• When engaged in work, either at a business or off-site (other than at one’s own residence) and (i) interacting in-person with any member of the public; (ii) working in any space visited by members of the public, regardless of whether anyone from the public is present at the time; (iii) working in any space where food is prepared or packaged for sale or distribution to others; (iv) working in or walking through common areas, such as hallways, stairways, elevators, and parking facilities; or (v) in any room or enclosed area where people who are non-household members are present and unable to maintain a minimum six-foot separation from one another. 

Exceptions under the ordinance or as follows:

  • Persons younger than two years old;  
  • Persons with a medical condition, mental health condition, or disability that prevents wearing a face covering; 
  • Persons who are hearing impaired, or communicating with a person who is hearing impaired, where the ability to see the mouth is essential for communication;  
  • Persons for whom wearing a face covering would create a risk to the person related to their work, as determined by local, state, or federal regulators or workplace safety guidelines;  
  • Persons who are obtaining a service involving the nose or face for which temporary removal of the face covering is necessary to perform the service;  
  • Persons who are (i) outdoors alone or with household members; (ii) stationary; and (iii) maintaining at least six feet between the edge of the area they are in and the edge of the next closest person’s area;  
  • Persons who are actively engaged in a water-based activity, including, but not limited to, swimming and surfing.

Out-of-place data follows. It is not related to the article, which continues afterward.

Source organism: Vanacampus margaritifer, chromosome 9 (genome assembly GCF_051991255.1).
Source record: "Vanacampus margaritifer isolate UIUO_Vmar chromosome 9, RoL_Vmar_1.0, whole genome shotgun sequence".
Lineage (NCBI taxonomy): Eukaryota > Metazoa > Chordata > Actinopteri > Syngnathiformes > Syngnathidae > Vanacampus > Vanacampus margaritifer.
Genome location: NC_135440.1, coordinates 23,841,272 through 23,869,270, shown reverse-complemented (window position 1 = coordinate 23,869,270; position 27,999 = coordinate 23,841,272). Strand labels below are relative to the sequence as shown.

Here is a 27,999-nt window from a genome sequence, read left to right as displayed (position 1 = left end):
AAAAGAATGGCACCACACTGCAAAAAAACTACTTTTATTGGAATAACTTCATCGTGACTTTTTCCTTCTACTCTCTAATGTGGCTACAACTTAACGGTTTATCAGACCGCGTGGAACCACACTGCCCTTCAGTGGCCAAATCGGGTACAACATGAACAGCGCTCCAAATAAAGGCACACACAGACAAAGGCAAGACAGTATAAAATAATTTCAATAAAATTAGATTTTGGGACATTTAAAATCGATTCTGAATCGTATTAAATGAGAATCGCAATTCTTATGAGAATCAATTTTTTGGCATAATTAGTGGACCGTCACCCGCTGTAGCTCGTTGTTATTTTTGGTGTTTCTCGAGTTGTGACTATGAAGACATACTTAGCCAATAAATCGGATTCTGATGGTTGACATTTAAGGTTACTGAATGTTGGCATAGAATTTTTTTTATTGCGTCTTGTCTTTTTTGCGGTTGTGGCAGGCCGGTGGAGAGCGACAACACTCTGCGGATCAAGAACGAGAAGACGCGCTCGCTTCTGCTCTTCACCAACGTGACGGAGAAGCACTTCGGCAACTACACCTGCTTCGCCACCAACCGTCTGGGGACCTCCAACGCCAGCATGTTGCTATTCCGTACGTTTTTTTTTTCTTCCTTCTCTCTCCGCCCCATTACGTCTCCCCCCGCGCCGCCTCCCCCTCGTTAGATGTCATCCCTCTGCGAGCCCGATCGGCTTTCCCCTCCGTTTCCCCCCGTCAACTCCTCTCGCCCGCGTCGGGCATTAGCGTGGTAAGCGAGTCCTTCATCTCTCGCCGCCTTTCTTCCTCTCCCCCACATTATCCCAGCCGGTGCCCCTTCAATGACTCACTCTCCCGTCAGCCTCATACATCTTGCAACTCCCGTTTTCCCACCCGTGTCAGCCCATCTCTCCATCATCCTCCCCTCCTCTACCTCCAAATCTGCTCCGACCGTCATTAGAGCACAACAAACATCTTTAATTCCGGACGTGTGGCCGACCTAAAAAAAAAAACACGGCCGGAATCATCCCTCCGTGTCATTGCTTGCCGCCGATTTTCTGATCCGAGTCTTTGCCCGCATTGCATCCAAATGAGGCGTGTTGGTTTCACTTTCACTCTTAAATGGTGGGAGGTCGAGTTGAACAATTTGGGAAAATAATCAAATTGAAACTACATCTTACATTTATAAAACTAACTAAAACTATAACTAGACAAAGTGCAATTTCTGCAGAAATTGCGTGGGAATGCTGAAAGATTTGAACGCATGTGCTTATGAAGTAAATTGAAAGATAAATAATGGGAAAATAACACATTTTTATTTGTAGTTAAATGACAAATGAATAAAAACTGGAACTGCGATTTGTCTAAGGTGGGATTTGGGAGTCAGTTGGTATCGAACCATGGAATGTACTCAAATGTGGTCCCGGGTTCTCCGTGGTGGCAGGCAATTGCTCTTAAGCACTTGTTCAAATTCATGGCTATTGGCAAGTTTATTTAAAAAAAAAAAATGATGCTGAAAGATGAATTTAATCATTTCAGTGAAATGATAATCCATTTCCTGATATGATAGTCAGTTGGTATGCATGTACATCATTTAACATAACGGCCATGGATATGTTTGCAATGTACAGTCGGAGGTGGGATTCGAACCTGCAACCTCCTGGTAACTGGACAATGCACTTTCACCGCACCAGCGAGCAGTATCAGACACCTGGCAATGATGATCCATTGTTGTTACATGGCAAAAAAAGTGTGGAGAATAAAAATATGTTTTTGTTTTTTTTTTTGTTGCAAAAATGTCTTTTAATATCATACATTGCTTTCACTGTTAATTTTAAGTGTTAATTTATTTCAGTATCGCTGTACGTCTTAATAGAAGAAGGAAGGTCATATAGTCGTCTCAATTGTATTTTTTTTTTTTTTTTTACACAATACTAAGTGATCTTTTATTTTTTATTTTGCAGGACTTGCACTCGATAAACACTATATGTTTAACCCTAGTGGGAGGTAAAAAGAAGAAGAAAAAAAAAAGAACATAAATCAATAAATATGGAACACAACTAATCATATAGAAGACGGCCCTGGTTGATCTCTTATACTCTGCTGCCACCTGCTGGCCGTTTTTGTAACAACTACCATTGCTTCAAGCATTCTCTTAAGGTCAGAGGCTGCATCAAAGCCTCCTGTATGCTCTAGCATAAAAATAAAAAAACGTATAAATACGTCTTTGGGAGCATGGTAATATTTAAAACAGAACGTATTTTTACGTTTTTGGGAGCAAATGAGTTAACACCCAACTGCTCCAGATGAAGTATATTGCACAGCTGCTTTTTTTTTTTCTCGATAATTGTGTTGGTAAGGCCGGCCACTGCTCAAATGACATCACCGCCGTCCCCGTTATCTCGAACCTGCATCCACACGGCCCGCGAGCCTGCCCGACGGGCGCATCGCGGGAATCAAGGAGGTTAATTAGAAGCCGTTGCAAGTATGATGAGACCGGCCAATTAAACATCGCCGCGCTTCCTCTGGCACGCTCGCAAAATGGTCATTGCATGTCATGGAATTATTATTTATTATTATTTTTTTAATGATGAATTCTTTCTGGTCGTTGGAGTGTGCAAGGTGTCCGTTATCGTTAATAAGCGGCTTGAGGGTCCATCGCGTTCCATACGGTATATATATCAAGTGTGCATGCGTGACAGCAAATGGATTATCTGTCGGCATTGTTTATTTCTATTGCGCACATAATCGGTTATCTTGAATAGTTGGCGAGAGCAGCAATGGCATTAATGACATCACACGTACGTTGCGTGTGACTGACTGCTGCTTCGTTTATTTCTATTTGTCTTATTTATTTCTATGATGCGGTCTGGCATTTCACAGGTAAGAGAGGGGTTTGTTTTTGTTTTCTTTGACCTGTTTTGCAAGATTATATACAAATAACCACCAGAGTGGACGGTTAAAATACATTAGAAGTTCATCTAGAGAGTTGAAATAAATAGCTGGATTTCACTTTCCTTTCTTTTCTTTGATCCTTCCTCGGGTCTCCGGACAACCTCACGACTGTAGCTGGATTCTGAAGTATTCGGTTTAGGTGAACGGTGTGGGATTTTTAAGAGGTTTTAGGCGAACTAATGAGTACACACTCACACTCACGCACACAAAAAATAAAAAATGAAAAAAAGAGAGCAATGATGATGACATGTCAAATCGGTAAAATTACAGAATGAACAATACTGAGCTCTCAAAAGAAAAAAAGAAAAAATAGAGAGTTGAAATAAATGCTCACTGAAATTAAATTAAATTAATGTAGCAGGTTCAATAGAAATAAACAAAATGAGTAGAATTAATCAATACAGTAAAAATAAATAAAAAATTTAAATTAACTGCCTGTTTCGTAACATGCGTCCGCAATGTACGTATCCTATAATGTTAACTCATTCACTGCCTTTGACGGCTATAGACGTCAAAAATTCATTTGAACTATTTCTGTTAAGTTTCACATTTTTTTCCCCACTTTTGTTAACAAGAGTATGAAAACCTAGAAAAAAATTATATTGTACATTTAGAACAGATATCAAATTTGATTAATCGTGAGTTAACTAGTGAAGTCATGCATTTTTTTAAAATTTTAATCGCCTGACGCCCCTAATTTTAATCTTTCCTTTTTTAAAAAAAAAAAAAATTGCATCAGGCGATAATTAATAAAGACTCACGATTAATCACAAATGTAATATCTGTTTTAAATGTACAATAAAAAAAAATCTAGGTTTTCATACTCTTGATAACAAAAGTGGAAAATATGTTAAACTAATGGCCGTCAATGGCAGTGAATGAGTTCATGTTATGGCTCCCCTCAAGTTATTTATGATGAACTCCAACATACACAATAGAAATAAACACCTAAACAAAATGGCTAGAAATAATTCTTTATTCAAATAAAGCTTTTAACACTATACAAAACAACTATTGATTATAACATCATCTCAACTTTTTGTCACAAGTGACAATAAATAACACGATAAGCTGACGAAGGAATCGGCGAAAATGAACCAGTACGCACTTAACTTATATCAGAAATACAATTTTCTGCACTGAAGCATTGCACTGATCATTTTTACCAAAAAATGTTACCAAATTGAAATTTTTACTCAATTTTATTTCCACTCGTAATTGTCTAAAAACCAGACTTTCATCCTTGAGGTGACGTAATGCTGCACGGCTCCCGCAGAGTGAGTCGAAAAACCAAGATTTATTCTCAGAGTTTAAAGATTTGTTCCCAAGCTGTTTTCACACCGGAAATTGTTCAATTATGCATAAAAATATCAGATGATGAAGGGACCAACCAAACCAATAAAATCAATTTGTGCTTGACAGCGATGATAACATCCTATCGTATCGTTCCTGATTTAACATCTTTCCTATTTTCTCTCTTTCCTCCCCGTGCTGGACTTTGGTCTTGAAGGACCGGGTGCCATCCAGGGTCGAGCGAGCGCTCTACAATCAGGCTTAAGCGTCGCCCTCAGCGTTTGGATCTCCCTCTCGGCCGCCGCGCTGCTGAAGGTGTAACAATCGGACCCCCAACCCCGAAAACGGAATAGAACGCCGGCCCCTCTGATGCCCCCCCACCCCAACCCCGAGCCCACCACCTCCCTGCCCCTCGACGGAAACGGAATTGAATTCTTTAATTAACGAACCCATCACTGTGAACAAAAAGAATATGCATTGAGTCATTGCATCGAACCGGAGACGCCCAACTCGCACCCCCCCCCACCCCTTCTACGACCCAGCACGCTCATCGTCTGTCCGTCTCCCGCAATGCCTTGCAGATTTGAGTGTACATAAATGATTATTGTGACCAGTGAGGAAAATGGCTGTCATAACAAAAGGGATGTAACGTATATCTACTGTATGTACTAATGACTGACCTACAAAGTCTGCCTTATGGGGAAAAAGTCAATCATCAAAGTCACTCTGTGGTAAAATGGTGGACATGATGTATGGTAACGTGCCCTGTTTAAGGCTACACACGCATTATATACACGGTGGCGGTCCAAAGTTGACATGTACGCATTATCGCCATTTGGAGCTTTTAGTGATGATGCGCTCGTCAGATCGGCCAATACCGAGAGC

• Persons compliant with the County Department of Health’s Protocol for Restaurants Opening for On-Site Dining under which customers who are seated at a restaurant or other establishment that offers food or beverage service are not required to wear face coverings while they are eating or drinking;  
  • Persons wearing personal protective equipment (“PPE”), such as medical-grade N95 respirator or a similar mask that is more protective than a face covering;  
  • Persons compliant with any other reopening protocol issued by the County Department of Health authorizing persons to remove their face coverings.  

Los Angeles County continues to see steep increases in community spread of COVID-19, Public Health says. There are 1,889 people currently hospitalized, 27 percent of these people are in the ICU and 18 percent are on ventilators. This is the largest number of people hospitalized since early May.

On Wednesday, Public Health confirmed 2,002 new cases and 35 new deaths of COVID-19. This is the fourth consecutive day of new cases over 2,000, and today’s number is missing lab reports from one of the larger labs, officials noted.

“I know these closures are frustrating and it is heartbreaking to think we are losing ground. These immediate actions give us a chance to regain control over the increased spread. With steep increases in cases and hospitalizations, it is important to act now to prevent as many future cases, hospitalizations and deaths as we can,” said Public Health Director Barbara Ferrer.

To date, Public Health has identified 105,507 positive cases of COVID-19 across all areas of LA County, and a total of 3,402 deaths. In Santa Monica, there have been 414 cases and 29 deaths.